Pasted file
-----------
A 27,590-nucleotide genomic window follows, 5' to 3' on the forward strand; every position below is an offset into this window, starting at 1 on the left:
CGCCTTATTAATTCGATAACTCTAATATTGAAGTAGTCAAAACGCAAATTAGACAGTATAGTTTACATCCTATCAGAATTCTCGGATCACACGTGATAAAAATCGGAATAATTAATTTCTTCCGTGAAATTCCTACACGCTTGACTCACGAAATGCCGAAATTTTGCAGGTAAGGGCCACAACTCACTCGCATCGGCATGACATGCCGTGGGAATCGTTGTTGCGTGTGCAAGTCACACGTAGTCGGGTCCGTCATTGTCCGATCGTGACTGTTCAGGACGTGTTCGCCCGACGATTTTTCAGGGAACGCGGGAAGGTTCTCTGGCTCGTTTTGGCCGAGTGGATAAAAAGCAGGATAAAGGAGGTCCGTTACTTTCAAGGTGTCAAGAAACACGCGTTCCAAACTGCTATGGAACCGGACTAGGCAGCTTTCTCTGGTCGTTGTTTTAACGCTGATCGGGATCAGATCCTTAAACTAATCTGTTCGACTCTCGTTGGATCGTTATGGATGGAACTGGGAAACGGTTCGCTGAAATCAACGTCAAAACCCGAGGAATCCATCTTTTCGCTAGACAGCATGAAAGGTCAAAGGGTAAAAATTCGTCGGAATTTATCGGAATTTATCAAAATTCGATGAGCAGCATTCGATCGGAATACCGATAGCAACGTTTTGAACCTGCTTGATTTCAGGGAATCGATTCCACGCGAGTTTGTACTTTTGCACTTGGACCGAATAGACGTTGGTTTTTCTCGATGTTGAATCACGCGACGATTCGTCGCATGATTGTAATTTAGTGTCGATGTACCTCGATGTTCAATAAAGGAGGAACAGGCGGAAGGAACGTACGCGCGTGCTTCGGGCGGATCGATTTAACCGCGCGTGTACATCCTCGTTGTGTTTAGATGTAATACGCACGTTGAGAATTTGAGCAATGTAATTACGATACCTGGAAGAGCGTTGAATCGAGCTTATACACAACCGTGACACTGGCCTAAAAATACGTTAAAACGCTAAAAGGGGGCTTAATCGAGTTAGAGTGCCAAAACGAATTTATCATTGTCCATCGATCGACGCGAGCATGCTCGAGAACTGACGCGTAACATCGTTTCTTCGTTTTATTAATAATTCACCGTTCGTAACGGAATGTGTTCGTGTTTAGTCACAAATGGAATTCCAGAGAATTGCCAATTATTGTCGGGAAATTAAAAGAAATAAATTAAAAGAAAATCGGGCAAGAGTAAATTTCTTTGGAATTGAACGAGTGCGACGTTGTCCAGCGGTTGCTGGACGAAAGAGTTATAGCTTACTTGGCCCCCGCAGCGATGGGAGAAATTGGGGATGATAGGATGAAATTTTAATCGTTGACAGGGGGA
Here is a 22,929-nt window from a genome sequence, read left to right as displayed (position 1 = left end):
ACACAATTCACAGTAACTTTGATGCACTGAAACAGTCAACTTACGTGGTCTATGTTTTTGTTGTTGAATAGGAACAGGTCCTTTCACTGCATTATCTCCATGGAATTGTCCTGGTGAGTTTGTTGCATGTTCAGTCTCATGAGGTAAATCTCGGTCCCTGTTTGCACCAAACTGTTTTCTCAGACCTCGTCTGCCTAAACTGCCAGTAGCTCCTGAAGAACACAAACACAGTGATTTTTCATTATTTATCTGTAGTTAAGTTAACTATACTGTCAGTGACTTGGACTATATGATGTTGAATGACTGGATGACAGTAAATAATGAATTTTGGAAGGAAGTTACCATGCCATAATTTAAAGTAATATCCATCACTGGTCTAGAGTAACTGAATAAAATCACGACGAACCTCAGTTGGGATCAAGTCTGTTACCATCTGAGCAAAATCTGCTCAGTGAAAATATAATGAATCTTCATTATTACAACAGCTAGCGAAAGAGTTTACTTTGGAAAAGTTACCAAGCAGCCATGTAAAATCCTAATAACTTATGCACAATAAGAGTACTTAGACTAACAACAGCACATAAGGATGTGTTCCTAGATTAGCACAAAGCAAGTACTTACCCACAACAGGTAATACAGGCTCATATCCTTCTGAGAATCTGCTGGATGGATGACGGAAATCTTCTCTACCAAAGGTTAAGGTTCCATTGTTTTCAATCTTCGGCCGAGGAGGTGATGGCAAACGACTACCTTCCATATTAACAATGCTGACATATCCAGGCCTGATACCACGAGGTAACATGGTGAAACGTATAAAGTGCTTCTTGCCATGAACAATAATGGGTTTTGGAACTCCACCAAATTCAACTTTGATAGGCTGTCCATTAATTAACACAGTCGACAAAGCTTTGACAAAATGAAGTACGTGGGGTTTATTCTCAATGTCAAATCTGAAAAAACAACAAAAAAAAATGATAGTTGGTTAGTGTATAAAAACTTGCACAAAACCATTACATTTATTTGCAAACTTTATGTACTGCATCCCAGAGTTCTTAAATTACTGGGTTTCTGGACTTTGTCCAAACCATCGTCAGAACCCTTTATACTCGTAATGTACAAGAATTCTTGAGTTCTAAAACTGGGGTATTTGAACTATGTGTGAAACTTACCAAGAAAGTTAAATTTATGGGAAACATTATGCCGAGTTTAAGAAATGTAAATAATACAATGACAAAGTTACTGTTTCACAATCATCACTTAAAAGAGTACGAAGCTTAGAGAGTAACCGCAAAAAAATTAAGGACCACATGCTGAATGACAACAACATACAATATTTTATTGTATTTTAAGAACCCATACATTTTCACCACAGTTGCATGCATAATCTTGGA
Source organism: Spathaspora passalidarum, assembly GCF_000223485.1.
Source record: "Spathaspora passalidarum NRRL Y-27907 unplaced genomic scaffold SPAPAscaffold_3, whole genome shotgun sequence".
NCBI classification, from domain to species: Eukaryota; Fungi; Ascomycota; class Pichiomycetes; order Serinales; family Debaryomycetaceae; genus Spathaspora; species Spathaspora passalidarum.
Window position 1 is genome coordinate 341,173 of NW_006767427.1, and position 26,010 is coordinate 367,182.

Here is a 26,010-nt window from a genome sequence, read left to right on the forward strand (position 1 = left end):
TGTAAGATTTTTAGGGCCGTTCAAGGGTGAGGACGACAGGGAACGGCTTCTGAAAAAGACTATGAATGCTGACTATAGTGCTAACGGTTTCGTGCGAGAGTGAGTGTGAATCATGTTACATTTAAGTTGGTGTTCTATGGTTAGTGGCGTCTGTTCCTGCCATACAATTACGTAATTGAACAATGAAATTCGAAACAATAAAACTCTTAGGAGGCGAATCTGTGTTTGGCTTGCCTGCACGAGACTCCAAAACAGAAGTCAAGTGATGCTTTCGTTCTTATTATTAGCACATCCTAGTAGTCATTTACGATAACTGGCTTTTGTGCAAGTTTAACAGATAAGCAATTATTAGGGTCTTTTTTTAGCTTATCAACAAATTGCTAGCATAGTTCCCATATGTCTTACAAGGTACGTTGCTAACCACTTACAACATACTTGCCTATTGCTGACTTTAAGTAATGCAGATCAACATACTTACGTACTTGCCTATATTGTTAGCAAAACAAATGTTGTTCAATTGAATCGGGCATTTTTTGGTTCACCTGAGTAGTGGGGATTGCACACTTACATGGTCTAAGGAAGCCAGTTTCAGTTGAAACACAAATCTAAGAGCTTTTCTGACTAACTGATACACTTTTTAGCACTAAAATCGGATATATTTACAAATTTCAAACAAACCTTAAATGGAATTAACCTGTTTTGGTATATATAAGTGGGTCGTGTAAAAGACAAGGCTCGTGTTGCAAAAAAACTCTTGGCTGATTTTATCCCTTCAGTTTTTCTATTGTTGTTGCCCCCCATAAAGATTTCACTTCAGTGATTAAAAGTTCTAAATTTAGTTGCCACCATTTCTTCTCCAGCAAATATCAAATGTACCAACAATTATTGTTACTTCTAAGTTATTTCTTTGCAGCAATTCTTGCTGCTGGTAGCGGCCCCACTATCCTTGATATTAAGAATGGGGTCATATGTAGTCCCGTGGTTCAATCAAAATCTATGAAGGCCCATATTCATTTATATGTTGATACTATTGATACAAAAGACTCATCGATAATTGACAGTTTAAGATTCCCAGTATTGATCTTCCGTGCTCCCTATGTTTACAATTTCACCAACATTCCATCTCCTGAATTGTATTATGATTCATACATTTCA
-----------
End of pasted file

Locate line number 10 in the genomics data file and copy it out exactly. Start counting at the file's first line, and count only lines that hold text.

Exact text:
TGTAAGATTTTTAGGGCCGTTCAAGGGTGAGGACGACAGGGAACGGCTTCTGAAAAAGACTATGAATGCTGACTATAGTGCTAACGGTTTCGTGCGAGAGTGAGTGTGAATCATGTTACATTTAAGTTGGTGTTCTATGGTTAGTGGCGTCTGTTCCTGCCATACAATTACGTAATTGAACAATGAAATTCGAAACAATAAAACTCTTAGGAGGCGAATCTGTGTTTGGCTTGCCTGCACGAGACTCCAAAACAGAAGTCAAGTGATGCTTTCGTTCTTATTATTAGCACATCCTAGTAGTCATTTACGATAACTGGCTTTTGTGCAAGTTTAACAGATAAGCAATTATTAGGGTCTTTTTTTAGCTTATCAACAAATTGCTAGCATAGTTCCCATATGTCTTACAAGGTACGTTGCTAACCACTTACAACATACTTGCCTATTGCTGACTTTAAGTAATGCAGATCAACATACTTACGTACTTGCCTATATTGTTAGCAAAACAAATGTTGTTCAATTGAATCGGGCATTTTTTGGTTCACCTGAGTAGTGGGGATTGCACACTTACATGGTCTAAGGAAGCCAGTTTCAGTTGAAACACAAATCTAAGAGCTTTTCTGACTAACTGATACACTTTTTAGCACTAAAATCGGATATATTTACAAATTTCAAACAAACCTTAAATGGAATTAACCTGTTTTGGTATATATAAGTGGGTCGTGTAAAAGACAAGGCTCGTGTTGCAAAAAAACTCTTGGCTGATTTTATCCCTTCAGTTTTTCTATTGTTGTTGCCCCCCATAAAGATTTCACTTCAGTGATTAAAAGTTCTAAATTTAGTTGCCACCATTTCTTCTCCAGCAAATATCAAATGTACCAACAATTATTGTTACTTCTAAGTTATTTCTTTGCAGCAATTCTTGCTGCTGGTAGCGGCCCCACTATCCTTGATATTAAGAATGGGGTCATATGTAGTCCCGTGGTTCAATCAAAATCTATGAAGGCCCATATTCATTTATATGTTGATACTATTGATACAAAAGACTCATCGATAATTGACAGTTTAAGATTCCCAGTATTGATCTTCCGTGCTCCCTATGTTTACAATTTCACCAACATTCCATCTCCTGAATTGTATTATGATTCATACATTTCA